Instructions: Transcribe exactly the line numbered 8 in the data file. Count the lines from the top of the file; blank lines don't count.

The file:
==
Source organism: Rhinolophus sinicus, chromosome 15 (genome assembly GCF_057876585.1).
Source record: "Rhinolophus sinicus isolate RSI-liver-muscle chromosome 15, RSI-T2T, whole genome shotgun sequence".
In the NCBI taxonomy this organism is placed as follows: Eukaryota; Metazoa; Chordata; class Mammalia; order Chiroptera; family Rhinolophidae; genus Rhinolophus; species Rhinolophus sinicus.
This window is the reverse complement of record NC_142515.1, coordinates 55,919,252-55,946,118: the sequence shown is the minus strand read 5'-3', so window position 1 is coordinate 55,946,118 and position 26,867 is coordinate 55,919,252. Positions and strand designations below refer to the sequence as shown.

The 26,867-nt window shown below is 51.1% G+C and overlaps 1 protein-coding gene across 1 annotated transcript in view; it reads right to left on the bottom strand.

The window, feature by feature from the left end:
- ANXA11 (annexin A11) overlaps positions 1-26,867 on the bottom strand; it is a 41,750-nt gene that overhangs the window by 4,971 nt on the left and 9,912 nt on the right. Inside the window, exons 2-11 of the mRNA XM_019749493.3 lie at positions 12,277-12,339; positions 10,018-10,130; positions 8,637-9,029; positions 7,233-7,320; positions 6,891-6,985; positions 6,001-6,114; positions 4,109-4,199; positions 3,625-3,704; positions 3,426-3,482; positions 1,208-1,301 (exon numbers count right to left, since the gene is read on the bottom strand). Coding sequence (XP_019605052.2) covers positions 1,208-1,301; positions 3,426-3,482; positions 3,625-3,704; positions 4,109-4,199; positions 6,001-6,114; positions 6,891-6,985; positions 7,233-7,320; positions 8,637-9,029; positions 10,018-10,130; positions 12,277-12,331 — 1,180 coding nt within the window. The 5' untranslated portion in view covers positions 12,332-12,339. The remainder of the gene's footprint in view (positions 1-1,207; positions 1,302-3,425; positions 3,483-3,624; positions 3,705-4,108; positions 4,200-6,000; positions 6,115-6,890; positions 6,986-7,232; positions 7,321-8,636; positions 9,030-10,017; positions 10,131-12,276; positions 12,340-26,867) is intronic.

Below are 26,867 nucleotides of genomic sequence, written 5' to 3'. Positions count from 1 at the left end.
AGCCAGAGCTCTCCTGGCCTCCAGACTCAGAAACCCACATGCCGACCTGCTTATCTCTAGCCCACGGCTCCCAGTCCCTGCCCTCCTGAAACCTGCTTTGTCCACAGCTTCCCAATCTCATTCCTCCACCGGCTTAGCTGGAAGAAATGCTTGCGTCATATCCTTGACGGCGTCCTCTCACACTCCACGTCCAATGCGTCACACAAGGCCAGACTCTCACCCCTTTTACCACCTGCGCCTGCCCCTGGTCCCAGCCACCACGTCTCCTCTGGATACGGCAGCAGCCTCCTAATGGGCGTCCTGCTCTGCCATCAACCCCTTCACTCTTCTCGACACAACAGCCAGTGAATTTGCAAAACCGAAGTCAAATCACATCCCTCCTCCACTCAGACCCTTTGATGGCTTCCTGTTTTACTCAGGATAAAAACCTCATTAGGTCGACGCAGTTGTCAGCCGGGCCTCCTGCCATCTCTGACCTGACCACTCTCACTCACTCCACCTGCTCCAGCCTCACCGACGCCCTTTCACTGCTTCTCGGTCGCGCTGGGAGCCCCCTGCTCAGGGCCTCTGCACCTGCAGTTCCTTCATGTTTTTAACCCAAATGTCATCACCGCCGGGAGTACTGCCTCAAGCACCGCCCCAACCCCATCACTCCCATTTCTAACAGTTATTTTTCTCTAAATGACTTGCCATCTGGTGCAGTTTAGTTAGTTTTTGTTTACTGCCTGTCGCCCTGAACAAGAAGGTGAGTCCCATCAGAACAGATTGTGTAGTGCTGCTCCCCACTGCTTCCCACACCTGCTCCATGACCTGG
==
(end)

Below are 26,867 nucleotides of genomic sequence, written 5' to 3'. Positions count from 1 at the left end.